8. Mobile: the year before the big bang. 2008 will be the year where a solid mobile development base (open devices, networks, platforms) is established leading to an explosion in 2009. Watch for the Google spectrum bid in January.

Nokia Bets on Local, Acquires NAVTEQ

(via eWeek and Reuters)

Nokia said on Oct. 1 it will offer $8.1 billion for U.S.-based digital map supplier Navteq in one of its largest takeovers ever, but its shares fell as analysts dubbed the deal “expensive.” The acquisition would give the world’s top cellphone maker—which is looking for new revenue sources as the cellphone industry matures—a stronghold in the navigation business, one of the fastest-growing segments in the technology industry.

What it means: in a deal that underlines the importance of mobile in the local space (and vice-versa!), Nokia makes its biggest bet so far and buys an important piece of the local search ecosystem. I think it confirms some of the things I was writing about last week in my When will Mobile Become the Next Big Thing? post.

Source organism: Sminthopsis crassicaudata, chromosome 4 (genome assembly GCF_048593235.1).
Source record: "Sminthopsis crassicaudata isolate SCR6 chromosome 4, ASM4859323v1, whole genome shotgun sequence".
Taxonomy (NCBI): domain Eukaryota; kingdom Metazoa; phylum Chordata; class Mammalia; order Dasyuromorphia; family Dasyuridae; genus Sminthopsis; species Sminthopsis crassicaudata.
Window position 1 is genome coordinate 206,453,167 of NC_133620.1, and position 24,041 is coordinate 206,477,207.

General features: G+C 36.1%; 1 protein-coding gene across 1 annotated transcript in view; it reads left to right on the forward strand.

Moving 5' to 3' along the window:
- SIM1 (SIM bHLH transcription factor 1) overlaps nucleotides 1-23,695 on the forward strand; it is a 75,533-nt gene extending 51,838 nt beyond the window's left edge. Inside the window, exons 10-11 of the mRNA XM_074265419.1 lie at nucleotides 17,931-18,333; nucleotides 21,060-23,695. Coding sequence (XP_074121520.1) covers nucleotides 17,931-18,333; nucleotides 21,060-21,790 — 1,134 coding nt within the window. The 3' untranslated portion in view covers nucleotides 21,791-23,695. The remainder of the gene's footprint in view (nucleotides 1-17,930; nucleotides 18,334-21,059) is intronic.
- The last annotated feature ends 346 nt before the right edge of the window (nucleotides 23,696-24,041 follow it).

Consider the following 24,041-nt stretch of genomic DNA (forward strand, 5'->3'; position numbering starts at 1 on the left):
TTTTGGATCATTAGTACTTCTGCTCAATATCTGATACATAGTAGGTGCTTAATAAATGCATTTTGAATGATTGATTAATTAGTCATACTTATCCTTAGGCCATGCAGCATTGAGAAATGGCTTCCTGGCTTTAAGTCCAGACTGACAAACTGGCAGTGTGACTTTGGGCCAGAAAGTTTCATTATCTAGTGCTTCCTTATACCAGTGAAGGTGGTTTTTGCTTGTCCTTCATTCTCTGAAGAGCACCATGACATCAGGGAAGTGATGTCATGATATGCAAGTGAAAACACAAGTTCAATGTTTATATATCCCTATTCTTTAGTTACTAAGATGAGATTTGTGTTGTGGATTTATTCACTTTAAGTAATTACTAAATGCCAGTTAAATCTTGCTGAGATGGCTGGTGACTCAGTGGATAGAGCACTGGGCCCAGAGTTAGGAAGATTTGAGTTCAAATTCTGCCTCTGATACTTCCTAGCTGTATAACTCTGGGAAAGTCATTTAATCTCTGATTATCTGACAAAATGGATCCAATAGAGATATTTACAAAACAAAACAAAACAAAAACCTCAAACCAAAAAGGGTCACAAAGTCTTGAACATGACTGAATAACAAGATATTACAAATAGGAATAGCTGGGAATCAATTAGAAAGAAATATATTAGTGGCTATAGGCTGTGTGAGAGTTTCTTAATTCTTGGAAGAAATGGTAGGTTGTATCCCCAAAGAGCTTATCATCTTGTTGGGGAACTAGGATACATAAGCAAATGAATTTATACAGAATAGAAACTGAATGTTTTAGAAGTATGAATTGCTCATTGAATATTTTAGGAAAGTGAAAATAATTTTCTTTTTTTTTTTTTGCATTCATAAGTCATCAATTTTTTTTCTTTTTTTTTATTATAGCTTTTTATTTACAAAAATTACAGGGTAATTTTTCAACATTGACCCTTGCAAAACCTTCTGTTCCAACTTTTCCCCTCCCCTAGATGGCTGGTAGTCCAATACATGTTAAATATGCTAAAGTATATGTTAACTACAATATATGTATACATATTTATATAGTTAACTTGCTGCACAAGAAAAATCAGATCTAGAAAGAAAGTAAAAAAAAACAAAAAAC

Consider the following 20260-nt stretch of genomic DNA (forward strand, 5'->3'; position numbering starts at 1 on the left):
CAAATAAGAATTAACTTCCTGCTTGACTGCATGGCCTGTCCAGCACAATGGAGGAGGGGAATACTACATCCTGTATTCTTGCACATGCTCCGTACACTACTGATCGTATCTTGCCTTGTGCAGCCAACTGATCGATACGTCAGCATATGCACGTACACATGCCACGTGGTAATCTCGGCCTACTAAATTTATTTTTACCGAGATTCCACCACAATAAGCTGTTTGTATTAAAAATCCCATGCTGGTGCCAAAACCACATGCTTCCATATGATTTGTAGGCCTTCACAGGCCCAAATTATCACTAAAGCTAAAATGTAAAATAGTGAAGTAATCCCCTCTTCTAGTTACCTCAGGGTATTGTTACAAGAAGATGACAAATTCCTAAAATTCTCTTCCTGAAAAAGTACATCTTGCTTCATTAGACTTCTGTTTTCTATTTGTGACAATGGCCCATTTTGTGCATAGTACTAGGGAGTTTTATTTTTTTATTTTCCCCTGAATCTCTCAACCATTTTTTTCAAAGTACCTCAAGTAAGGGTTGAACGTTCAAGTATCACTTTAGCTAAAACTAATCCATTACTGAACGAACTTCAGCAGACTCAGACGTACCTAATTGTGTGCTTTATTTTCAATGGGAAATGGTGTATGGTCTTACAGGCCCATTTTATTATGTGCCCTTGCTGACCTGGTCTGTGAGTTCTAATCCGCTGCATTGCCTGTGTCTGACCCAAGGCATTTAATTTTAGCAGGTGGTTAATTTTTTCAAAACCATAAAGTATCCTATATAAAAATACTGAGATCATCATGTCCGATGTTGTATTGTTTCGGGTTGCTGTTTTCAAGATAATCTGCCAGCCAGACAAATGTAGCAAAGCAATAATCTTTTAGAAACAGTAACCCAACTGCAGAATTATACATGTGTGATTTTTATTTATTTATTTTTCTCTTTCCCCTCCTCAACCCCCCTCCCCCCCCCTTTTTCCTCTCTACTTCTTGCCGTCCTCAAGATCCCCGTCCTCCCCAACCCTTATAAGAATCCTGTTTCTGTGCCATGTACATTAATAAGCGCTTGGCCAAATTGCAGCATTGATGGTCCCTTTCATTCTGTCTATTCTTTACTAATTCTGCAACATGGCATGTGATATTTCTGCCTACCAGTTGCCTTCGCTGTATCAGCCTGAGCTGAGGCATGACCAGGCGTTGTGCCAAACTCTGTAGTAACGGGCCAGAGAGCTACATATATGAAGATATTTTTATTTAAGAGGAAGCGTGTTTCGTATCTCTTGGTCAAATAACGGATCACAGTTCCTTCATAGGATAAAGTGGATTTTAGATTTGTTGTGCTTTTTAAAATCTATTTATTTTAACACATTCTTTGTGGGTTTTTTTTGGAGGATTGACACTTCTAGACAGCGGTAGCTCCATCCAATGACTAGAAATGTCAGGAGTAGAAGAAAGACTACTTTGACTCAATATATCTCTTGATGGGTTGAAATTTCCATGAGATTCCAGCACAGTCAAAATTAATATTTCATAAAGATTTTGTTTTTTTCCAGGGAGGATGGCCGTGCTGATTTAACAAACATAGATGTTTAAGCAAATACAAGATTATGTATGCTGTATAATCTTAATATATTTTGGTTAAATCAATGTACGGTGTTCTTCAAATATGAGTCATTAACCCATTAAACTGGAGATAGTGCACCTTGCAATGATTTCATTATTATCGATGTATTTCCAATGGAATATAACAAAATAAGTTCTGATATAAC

The Praized Blog: One Year Anniversary

Today, I celebrate my first year of blogging. When I started, I had an objective of writing at least one blog post per business day. Mission accomplished! I now have written close to 300 blog posts on a variety of local search and/or social media topics. I’ve met many new friends and blogging has become a very important part of my professional life. I currently have 416 RSS subscribers and I think I’ve found my blogging “voice”.

To celebrate, I take a look back at my top 5 blog posts that generated the most comments and trackbacks in the last year:

1) “Robert Scoble is Media“, July 14, 2007. By far my most popular blog post. I stumbled upon a major meme with “I am Media”. Lots of people have talked to me about that one and have told me they now understand Facebook because of it. If any book editors are reading, I think this could be a great business book… 🙂